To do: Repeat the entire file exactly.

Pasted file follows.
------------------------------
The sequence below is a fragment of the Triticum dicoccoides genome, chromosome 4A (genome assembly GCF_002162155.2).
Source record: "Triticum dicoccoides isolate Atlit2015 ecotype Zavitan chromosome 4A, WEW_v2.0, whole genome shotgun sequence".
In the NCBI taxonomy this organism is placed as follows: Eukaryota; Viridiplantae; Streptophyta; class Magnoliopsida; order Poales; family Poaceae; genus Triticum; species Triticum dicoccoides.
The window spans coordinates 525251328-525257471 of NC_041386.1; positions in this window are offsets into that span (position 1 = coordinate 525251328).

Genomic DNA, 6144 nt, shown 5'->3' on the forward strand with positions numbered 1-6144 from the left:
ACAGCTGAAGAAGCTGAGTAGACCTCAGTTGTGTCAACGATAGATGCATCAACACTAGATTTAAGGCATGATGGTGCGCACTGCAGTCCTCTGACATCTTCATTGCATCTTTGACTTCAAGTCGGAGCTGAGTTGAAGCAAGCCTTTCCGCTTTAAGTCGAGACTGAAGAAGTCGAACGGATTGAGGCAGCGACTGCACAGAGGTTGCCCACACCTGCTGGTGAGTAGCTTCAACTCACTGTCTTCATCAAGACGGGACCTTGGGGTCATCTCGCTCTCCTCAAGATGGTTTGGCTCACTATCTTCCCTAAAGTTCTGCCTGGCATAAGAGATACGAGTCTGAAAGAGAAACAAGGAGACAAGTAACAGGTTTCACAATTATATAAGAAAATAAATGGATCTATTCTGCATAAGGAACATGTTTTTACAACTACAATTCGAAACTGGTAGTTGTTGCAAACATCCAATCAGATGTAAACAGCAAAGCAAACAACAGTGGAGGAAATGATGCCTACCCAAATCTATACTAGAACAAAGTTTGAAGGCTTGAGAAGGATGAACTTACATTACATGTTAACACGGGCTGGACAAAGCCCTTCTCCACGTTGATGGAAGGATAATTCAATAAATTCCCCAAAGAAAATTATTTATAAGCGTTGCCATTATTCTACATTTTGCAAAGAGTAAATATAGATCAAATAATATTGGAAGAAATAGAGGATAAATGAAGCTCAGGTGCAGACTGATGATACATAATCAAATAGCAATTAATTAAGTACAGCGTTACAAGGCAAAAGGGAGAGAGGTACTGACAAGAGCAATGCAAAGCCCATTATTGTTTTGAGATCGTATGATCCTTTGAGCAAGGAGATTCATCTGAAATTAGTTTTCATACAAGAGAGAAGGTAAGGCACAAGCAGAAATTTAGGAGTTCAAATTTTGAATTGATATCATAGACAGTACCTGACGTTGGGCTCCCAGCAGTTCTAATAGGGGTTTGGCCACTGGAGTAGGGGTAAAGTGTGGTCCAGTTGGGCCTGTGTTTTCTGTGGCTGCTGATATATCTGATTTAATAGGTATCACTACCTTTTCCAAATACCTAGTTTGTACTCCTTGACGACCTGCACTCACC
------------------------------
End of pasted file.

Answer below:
The sequence below is a fragment of the Triticum dicoccoides genome, chromosome 4A (genome assembly GCF_002162155.2).
Source record: "Triticum dicoccoides isolate Atlit2015 ecotype Zavitan chromosome 4A, WEW_v2.0, whole genome shotgun sequence".
In the NCBI taxonomy this organism is placed as follows: Eukaryota; Viridiplantae; Streptophyta; class Magnoliopsida; order Poales; family Poaceae; genus Triticum; species Triticum dicoccoides.
The window spans coordinates 525251328-525257471 of NC_041386.1; positions in this window are offsets into that span (position 1 = coordinate 525251328).

Genomic DNA, 6144 nt, shown 5'->3' on the forward strand with positions numbered 1-6144 from the left:
ACAGCTGAAGAAGCTGAGTAGACCTCAGTTGTGTCAACGATAGATGCATCAACACTAGATTTAAGGCATGATGGTGCGCACTGCAGTCCTCTGACATCTTCATTGCATCTTTGACTTCAAGTCGGAGCTGAGTTGAAGCAAGCCTTTCCGCTTTAAGTCGAGACTGAAGAAGTCGAACGGATTGAGGCAGCGACTGCACAGAGGTTGCCCACACCTGCTGGTGAGTAGCTTCAACTCACTGTCTTCATCAAGACGGGACCTTGGGGTCATCTCGCTCTCCTCAAGATGGTTTGGCTCACTATCTTCCCTAAAGTTCTGCCTGGCATAAGAGATACGAGTCTGAAAGAGAAACAAGGAGACAAGTAACAGGTTTCACAATTATATAAGAAAATAAATGGATCTATTCTGCATAAGGAACATGTTTTTACAACTACAATTCGAAACTGGTAGTTGTTGCAAACATCCAATCAGATGTAAACAGCAAAGCAAACAACAGTGGAGGAAATGATGCCTACCCAAATCTATACTAGAACAAAGTTTGAAGGCTTGAGAAGGATGAACTTACATTACATGTTAACACGGGCTGGACAAAGCCCTTCTCCACGTTGATGGAAGGATAATTCAATAAATTCCCCAAAGAAAATTATTTATAAGCGTTGCCATTATTCTACATTTTGCAAAGAGTAAATATAGATCAAATAATATTGGAAGAAATAGAGGATAAATGAAGCTCAGGTGCAGACTGATGATACATAATCAAATAGCAATTAATTAAGTACAGCGTTACAAGGCAAAAGGGAGAGAGGTACTGACAAGAGCAATGCAAAGCCCATTATTGTTTTGAGATCGTATGATCCTTTGAGCAAGGAGATTCATCTGAAATTAGTTTTCATACAAGAGAGAAGGTAAGGCACAAGCAGAAATTTAGGAGTTCAAATTTTGAATTGATATCATAGACAGTACCTGACGTTGGGCTCCCAGCAGTTCTAATAGGGGTTTGGCCACTGGAGTAGGGGTAAAGTGTGGTCCAGTTGGGCCTGTGTTTTCTGTGGCTGCTGATATATCTGATTTAATAGGTATCACTACCTTTTCCAAATACCTAGTTTGTACTCCTTGACGACCTGCACTCACC